As you see, they all have a horizontal panel style, whether solid or glass...just a jumping off point for you to think about. Your choice of hardware can also pull any of these styles into a more simply classic and less modernist look, if that's your preference.

    Bookmark   July 5, 2012 at 9:02PM
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Hi Bronwynsmom!

Thanks so much for posting these images -- they would look great with the garage door! The good news is we can buy our front door from any place that is willing to ship to Canada or even to a location just across the border as we are only about 2 hours or so drive from the border. We are owner builders so we are not bound to buy from a contractor.

We have 68 inches of width available for the door. The entranceway will be 2 feet wider than the 68 inches, but the extra width is off to one side and not part of an outside wall so can't add to the door width (if that makes sense). Therefore, the door will not be centred in the entranceway area. I think we would prefer to have glass in the door (especially important to DH). I do like the idea of double doors instead of sidelights. If we had double doors, one door would swing into a wall, and the other into more open space (and infront of a small entrance closet). Not sure if that would work or not.

Thanks again for the door images. I'm going to show them to DH now, and share them with my designer tomorrow.


    Bookmark   July 5, 2012 at 9:49PM
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Hi all,

I searched some more on and found these two doors that I like (one is in my post, and the other can be seen if you click on the link).

As you will see on my elevation picture, we also need to choose a door for the deck over the garage. If I go for a French style front door, perhaps I could get a single door to match for the deck door. Would that be a way to tie the doors together. The deck door is higher up than the front elevation windows (due to needing a interior step to deck). Perhaps twining the front door (double door) to the deck door (single door) might help tie things together. What do you think of these doors and the idea of twining the front with the deck door? I do appreciate your input -- you guys are all so helpful.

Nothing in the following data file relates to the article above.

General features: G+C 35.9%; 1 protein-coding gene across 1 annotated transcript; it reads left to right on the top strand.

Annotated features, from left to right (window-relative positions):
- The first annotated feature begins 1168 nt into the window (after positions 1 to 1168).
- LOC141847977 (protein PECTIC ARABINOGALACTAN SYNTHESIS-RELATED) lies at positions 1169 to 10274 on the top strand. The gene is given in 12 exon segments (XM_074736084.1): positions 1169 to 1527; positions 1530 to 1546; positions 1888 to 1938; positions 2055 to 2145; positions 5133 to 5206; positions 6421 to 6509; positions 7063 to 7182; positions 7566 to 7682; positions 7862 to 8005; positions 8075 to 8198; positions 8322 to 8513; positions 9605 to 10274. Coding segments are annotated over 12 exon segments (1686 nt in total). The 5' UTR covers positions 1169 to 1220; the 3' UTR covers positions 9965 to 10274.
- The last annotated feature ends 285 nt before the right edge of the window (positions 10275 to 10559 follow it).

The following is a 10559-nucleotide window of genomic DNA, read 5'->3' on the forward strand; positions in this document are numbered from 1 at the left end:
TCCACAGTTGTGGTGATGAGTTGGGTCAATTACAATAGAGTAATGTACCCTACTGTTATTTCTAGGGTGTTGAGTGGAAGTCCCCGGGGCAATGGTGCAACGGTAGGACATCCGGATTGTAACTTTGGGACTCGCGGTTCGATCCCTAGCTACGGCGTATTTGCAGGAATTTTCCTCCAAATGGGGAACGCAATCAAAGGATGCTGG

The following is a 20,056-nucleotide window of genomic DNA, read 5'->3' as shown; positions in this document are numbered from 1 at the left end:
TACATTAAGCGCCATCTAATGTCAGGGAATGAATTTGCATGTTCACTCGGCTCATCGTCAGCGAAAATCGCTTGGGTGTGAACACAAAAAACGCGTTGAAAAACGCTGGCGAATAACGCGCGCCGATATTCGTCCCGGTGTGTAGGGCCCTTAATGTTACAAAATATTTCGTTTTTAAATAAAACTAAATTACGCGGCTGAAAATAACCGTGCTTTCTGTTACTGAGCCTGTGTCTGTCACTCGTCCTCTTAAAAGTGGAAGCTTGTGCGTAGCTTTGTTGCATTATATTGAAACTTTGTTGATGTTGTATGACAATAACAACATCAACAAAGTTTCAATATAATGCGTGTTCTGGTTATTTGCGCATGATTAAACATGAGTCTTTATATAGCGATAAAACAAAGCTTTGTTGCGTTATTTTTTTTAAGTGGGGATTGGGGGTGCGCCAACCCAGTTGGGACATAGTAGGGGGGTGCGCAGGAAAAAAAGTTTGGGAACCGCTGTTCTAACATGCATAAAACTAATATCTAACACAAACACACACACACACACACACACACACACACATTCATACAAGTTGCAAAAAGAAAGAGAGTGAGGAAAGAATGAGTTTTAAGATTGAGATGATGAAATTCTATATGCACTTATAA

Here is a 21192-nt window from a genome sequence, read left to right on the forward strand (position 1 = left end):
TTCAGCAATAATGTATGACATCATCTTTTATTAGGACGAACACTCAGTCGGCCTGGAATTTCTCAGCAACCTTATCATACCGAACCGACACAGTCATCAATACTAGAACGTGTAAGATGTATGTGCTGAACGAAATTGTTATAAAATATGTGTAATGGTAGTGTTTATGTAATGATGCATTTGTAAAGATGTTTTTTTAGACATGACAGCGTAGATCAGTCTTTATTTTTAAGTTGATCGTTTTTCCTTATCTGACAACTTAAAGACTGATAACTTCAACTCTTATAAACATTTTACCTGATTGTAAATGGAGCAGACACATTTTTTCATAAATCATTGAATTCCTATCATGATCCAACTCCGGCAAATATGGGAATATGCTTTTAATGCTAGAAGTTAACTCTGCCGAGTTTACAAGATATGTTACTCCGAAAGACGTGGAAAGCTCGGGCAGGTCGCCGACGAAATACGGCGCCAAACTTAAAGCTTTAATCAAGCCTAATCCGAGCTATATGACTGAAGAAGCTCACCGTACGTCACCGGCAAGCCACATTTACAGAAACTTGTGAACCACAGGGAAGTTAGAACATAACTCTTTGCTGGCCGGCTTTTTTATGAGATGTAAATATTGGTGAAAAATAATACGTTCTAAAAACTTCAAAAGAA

Here is a link that might be useful: contemporary door

    Bookmark   July 5, 2012 at 11:07PM
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I like the idea of a pair of doors down, and a single one of the same kind up.

I'm not mad about these two, however.
The pair in the link have square panels, whereas all the panels in your garage door are rectangular.
And I think the ones in the post might be a little too contemporary for the classic materials you are using.

How are the panels in your garage door delineated? The shadow lines in the elevation rendering seem to indicate that they are recessed. In that case, recessed panels in your doors, rather than flat ones marked off only by etching, might be better. They also feel more substantial.

Can you ask your designer to produce an elevation rotated to show the whole front door entry, and then make renderings using the specifics of the doors you are considering, within your current scope of work? Since the design is already programmed, it shouldn't be complicated to do.

It's a view you ought to be able to look at anyway, and that might help you to see them in context.

    Bookmark   July 6, 2012 at 8:24AM
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Good thoughts Bronwynsmom!